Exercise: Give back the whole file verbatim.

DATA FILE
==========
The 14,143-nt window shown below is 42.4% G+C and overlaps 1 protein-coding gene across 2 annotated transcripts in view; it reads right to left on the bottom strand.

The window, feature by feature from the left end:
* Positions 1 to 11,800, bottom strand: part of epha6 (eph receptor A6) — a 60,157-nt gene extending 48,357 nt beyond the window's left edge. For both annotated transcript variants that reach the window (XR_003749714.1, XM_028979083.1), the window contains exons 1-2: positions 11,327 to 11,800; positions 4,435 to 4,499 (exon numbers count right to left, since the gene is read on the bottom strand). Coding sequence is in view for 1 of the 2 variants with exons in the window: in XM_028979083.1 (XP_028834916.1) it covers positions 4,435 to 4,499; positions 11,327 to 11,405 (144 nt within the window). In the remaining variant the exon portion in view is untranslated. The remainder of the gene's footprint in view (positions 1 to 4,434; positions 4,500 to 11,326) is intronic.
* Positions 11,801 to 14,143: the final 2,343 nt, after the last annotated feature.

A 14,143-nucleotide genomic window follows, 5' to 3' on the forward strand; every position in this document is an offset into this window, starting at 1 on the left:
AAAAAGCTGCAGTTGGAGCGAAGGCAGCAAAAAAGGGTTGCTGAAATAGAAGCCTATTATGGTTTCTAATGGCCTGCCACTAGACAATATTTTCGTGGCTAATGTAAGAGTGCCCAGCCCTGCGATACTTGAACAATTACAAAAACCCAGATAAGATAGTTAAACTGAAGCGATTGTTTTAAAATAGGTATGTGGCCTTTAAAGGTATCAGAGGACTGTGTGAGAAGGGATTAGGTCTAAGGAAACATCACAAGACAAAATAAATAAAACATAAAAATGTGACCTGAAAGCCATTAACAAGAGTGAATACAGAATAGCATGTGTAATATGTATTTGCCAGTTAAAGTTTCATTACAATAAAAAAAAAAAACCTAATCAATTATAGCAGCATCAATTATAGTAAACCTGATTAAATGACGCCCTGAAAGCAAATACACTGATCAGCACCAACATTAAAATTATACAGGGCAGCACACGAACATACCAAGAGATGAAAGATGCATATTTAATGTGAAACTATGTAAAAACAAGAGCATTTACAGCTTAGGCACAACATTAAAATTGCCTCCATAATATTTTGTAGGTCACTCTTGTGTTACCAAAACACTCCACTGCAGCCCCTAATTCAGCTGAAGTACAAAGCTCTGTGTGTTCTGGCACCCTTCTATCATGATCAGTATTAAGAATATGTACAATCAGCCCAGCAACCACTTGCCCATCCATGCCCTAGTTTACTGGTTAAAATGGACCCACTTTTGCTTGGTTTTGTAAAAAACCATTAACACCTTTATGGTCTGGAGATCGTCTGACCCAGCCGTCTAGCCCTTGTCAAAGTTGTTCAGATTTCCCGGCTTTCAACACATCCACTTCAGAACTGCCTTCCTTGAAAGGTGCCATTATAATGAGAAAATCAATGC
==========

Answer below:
The 14,143-nt window shown below is 42.4% G+C and overlaps 1 protein-coding gene across 2 annotated transcripts in view; it reads right to left on the bottom strand.

The window, feature by feature from the left end:
* Positions 1 to 11,800, bottom strand: part of epha6 (eph receptor A6) — a 60,157-nt gene extending 48,357 nt beyond the window's left edge. For both annotated transcript variants that reach the window (XR_003749714.1, XM_028979083.1), the window contains exons 1-2: positions 11,327 to 11,800; positions 4,435 to 4,499 (exon numbers count right to left, since the gene is read on the bottom strand). Coding sequence is in view for 1 of the 2 variants with exons in the window: in XM_028979083.1 (XP_028834916.1) it covers positions 4,435 to 4,499; positions 11,327 to 11,405 (144 nt within the window). In the remaining variant the exon portion in view is untranslated. The remainder of the gene's footprint in view (positions 1 to 4,434; positions 4,500 to 11,326) is intronic.
* Positions 11,801 to 14,143: the final 2,343 nt, after the last annotated feature.

A 14,143-nucleotide genomic window follows, 5' to 3' on the forward strand; every position in this document is an offset into this window, starting at 1 on the left:
AAAAAGCTGCAGTTGGAGCGAAGGCAGCAAAAAAGGGTTGCTGAAATAGAAGCCTATTATGGTTTCTAATGGCCTGCCACTAGACAATATTTTCGTGGCTAATGTAAGAGTGCCCAGCCCTGCGATACTTGAACAATTACAAAAACCCAGATAAGATAGTTAAACTGAAGCGATTGTTTTAAAATAGGTATGTGGCCTTTAAAGGTATCAGAGGACTGTGTGAGAAGGGATTAGGTCTAAGGAAACATCACAAGACAAAATAAATAAAACATAAAAATGTGACCTGAAAGCCATTAACAAGAGTGAATACAGAATAGCATGTGTAATATGTATTTGCCAGTTAAAGTTTCATTACAATAAAAAAAAAAAACCTAATCAATTATAGCAGCATCAATTATAGTAAACCTGATTAAATGACGCCCTGAAAGCAAATACACTGATCAGCACCAACATTAAAATTATACAGGGCAGCACACGAACATACCAAGAGATGAAAGATGCATATTTAATGTGAAACTATGTAAAAACAAGAGCATTTACAGCTTAGGCACAACATTAAAATTGCCTCCATAATATTTTGTAGGTCACTCTTGTGTTACCAAAACACTCCACTGCAGCCCCTAATTCAGCTGAAGTACAAAGCTCTGTGTGTTCTGGCACCCTTCTATCATGATCAGTATTAAGAATATGTACAATCAGCCCAGCAACCACTTGCCCATCCATGCCCTAGTTTACTGGTTAAAATGGACCCACTTTTGCTTGGTTTTGTAAAAAACCATTAACACCTTTATGGTCTGGAGATCGTCTGACCCAGCCGTCTAGCCCTTGTCAAAGTTGTTCAGATTTCCCGGCTTTCAACACATCCACTTCAGAACTGCCTTCCTTGAAAGGTGCCATTATAATGAGAAAATCAATGC